There is no possibility of the Republic of Ireland and the UK striking a bilateral deal with each other outside of the imminent Brexit negotiations involving the EU, Taoiseach Enda Kenny has stressed.
Mr Kenny definitively rejected the potential step after a high-level EU meeting in Brussels, as he admitted it may take longer than the two years initially outlined to untangle Britain and the EU from each other.
Speaking to reporters at the end of a European Council leaders’ meeting, part of which was attended by British prime minister Theresa May, Mr Kenny said he was aware of a report this week by the House of Lords calling for a separate deal between Dublin and London.
The House of Lords plan has been put forward officially due to fears that the unique issues surrounding the border with the North and the need to continue the common travel area between the Republic and Britain may not receive the attention required during wider EU-UK talks.
However, it has also been seen as an attempt to give Britain a stronger hand in further negotiations with the EU over the possibility of a ‘soft’ Brexit option which will allow Britain to continue to benefit from some aspects of the common market.
Asked about the possibility of a bilateral deal, Mr Kenny said the reality is that the Republic remains one of 27 EU member states which will act together on the issue.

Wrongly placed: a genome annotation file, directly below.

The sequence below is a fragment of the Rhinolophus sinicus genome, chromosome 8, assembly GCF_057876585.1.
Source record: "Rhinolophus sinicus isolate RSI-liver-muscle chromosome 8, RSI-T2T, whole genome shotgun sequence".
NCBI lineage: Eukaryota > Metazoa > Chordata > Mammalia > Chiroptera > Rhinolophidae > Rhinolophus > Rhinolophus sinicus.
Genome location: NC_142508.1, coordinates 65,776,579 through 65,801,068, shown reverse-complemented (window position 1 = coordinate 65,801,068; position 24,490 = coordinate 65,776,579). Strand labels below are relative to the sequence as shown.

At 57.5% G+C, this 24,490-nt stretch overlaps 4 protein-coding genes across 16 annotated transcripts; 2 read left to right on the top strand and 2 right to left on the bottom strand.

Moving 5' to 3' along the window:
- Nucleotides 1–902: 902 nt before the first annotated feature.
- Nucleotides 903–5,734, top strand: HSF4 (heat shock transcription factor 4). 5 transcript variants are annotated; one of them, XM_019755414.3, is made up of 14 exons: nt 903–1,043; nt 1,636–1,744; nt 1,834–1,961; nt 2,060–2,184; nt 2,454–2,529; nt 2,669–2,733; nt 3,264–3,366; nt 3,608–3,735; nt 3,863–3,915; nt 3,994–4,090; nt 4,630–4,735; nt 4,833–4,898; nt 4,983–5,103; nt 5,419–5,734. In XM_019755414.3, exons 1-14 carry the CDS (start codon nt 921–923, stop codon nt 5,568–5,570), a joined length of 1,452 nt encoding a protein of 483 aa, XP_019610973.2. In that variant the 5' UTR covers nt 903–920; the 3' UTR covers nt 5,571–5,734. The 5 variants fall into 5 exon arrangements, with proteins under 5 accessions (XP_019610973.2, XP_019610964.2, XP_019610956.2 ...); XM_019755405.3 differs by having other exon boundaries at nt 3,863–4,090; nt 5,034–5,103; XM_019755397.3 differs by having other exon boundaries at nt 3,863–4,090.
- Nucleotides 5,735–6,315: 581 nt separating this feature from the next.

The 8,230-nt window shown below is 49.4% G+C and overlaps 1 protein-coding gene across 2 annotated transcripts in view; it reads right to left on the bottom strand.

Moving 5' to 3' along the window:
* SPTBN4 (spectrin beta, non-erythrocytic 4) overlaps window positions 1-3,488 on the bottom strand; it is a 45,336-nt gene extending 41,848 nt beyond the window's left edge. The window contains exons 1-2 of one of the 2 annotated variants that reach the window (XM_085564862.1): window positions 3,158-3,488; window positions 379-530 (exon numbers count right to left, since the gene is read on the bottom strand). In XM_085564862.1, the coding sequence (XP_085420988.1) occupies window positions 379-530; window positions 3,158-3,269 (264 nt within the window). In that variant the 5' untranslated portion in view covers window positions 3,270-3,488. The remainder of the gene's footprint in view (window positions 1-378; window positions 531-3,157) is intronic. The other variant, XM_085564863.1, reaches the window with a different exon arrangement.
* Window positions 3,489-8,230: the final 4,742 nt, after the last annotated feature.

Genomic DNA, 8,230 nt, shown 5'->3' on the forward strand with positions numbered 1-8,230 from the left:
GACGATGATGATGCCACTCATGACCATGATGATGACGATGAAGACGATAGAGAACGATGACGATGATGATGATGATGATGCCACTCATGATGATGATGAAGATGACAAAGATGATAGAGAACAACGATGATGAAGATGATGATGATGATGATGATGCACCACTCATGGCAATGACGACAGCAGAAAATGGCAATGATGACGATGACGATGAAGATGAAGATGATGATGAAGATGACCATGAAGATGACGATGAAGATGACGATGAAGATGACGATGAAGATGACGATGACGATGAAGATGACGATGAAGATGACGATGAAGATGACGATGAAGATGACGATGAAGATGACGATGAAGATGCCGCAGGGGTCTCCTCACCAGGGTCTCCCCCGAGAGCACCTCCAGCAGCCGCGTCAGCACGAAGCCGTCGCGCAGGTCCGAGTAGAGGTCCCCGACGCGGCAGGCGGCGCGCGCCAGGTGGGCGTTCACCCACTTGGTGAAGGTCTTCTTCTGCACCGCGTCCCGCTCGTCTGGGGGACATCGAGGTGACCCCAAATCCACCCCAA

Echoing similar remarks by Finance Minister Michael Noonan and European Affairs Minister Dara Murphy, who on Thursday described the House of Lords plan as “nonsensical”, the Taoiseach said a bilateral deal is off the table.
“I think the European Council have been very clear; there won’t be any negotiations until Article 50 [the legislation needed to begin Brexit] is triggered [in March].
“A bilateral deal is not being examined,” he said.
Mr Kenny made the comments as he admitted it may take longer than two years to untangle Britain from the EU post-Brexit.
Under a previously announced schedule, Article 50 is likely to be triggered in March, before Britain formally leaves the EU 18 months later.
Speaking in Westminster earlier this week, Britain’s secretary of state for leaving the EU, David Davis said while this plan remains in place, it could take up to a decade before all legal links between the regions are cut.
In addition, reports in Britain yesterday claimed the UK could be told to pay up to £50bn (€59bn) into the EU until 2020 due to outstanding pension liabilities, loan guarantees, and spending on UK-based projects.
While rejecting suggestions that the situation could take up to a decade to resolve, Mr Kenny added his weight to the issue by saying a two-year Brexit plan may be overly ambitious.
“I did make the point myself that 50 years of legislation and so on would probably be very difficult to deal with in a two-year period. It remains to be seen,” he said.
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